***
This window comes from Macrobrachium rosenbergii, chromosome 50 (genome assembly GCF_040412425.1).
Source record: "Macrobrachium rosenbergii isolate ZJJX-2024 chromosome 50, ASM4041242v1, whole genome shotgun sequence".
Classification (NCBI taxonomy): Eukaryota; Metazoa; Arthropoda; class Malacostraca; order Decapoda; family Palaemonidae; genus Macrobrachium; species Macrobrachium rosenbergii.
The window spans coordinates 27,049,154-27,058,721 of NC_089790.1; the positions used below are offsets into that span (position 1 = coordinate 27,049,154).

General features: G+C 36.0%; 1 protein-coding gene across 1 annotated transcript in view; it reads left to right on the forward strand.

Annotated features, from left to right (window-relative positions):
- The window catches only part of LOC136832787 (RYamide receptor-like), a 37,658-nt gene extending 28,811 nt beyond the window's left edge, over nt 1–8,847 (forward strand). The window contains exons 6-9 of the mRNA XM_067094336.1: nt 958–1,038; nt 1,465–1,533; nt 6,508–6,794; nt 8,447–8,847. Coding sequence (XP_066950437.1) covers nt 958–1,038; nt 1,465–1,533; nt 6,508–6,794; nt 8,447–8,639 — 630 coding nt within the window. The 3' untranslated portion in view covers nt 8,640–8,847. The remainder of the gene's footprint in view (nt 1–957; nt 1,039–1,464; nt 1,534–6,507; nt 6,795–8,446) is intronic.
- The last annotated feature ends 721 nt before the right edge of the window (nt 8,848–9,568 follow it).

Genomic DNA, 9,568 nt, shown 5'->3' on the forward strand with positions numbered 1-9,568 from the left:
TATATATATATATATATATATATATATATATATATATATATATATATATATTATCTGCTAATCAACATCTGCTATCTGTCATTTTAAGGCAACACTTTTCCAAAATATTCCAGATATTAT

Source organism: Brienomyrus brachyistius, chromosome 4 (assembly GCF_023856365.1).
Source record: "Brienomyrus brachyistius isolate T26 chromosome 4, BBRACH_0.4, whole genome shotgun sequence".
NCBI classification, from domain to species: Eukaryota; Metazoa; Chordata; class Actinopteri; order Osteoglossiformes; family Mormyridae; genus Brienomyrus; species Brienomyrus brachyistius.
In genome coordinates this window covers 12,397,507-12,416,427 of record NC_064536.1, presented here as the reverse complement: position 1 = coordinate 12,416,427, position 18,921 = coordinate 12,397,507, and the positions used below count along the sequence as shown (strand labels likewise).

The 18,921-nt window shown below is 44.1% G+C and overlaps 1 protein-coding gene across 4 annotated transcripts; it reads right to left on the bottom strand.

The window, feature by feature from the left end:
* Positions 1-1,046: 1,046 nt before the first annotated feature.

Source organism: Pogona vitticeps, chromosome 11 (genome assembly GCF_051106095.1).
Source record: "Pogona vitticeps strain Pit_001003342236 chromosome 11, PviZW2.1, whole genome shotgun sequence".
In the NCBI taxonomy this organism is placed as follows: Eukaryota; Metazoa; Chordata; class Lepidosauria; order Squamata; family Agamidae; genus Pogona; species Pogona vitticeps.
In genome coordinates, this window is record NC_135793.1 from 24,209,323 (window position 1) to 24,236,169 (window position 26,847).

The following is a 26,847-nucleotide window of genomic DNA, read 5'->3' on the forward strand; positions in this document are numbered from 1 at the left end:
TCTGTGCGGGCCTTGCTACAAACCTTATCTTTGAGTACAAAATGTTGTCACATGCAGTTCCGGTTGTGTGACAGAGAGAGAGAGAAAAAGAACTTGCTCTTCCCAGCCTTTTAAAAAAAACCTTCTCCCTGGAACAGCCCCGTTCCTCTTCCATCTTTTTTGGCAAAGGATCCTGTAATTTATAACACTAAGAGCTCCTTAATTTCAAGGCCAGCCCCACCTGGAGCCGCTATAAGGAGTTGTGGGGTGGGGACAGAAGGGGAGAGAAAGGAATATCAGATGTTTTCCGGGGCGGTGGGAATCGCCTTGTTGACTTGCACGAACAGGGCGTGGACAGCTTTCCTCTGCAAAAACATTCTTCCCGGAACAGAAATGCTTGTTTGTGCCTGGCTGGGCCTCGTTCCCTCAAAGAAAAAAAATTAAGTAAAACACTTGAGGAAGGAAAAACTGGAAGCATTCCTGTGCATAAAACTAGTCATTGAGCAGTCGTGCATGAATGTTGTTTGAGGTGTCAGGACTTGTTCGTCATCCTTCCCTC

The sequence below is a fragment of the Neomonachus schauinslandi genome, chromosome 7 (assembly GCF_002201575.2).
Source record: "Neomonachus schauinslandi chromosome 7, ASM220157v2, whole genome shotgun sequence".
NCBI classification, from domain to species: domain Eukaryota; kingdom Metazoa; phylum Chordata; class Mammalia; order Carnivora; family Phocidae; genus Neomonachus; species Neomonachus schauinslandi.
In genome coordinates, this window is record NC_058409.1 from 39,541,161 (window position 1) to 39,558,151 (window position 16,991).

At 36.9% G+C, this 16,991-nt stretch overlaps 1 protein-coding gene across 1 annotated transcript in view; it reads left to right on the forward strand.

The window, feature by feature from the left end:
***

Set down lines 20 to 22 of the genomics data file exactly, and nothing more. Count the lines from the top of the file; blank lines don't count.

In the NCBI taxonomy this organism is placed as follows: Eukaryota; Metazoa; Chordata; class Lepidosauria; order Squamata; family Agamidae; genus Pogona; species Pogona vitticeps.
In genome coordinates, this window is record NC_135793.1 from 24,209,323 (window position 1) to 24,236,169 (window position 26,847).

The following is a 26,847-nucleotide window of genomic DNA, read 5'->3' on the forward strand; positions in this document are numbered from 1 at the left end: